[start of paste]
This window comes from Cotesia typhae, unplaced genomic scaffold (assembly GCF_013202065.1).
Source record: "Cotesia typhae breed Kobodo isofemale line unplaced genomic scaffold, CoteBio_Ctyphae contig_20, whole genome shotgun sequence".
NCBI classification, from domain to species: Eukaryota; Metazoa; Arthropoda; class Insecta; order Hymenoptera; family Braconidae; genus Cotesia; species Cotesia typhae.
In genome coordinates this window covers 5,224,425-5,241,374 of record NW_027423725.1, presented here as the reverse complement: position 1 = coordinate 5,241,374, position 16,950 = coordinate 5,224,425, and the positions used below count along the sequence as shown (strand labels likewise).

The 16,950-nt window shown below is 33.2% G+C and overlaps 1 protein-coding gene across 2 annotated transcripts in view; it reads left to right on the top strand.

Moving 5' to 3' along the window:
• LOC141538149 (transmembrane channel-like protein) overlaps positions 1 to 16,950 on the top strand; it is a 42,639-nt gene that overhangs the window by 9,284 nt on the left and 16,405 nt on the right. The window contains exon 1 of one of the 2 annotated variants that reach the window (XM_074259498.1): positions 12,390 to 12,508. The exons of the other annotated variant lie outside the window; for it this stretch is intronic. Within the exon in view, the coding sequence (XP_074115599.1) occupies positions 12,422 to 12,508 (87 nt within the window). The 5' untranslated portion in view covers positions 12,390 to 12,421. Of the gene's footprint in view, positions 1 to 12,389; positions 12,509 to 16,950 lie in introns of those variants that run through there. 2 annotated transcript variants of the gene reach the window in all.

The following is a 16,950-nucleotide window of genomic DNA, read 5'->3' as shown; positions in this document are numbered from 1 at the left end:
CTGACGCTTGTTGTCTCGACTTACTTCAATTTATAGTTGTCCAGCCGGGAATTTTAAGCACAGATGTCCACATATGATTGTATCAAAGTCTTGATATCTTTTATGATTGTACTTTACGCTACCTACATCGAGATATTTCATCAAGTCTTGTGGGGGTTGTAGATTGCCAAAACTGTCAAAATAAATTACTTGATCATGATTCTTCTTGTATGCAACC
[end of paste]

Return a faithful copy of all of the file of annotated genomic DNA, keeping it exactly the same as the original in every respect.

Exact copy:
This window comes from Cotesia typhae, unplaced genomic scaffold (assembly GCF_013202065.1).
Source record: "Cotesia typhae breed Kobodo isofemale line unplaced genomic scaffold, CoteBio_Ctyphae contig_20, whole genome shotgun sequence".
NCBI classification, from domain to species: Eukaryota; Metazoa; Arthropoda; class Insecta; order Hymenoptera; family Braconidae; genus Cotesia; species Cotesia typhae.
In genome coordinates this window covers 5,224,425-5,241,374 of record NW_027423725.1, presented here as the reverse complement: position 1 = coordinate 5,241,374, position 16,950 = coordinate 5,224,425, and the positions used below count along the sequence as shown (strand labels likewise).

The 16,950-nt window shown below is 33.2% G+C and overlaps 1 protein-coding gene across 2 annotated transcripts in view; it reads left to right on the top strand.

Moving 5' to 3' along the window:
• LOC141538149 (transmembrane channel-like protein) overlaps positions 1 to 16,950 on the top strand; it is a 42,639-nt gene that overhangs the window by 9,284 nt on the left and 16,405 nt on the right. The window contains exon 1 of one of the 2 annotated variants that reach the window (XM_074259498.1): positions 12,390 to 12,508. The exons of the other annotated variant lie outside the window; for it this stretch is intronic. Within the exon in view, the coding sequence (XP_074115599.1) occupies positions 12,422 to 12,508 (87 nt within the window). The 5' untranslated portion in view covers positions 12,390 to 12,421. Of the gene's footprint in view, positions 1 to 12,389; positions 12,509 to 16,950 lie in introns of those variants that run through there. 2 annotated transcript variants of the gene reach the window in all.

The following is a 16,950-nucleotide window of genomic DNA, read 5'->3' as shown; positions in this document are numbered from 1 at the left end:
CTGACGCTTGTTGTCTCGACTTACTTCAATTTATAGTTGTCCAGCCGGGAATTTTAAGCACAGATGTCCACATATGATTGTATCAAAGTCTTGATATCTTTTATGATTGTACTTTACGCTACCTACATCGAGATATTTCATCAAGTCTTGTGGGGGTTGTAGATTGCCAAAACTGTCAAAATAAATTACTTGATCATGATTCTTCTTGTATGCAACC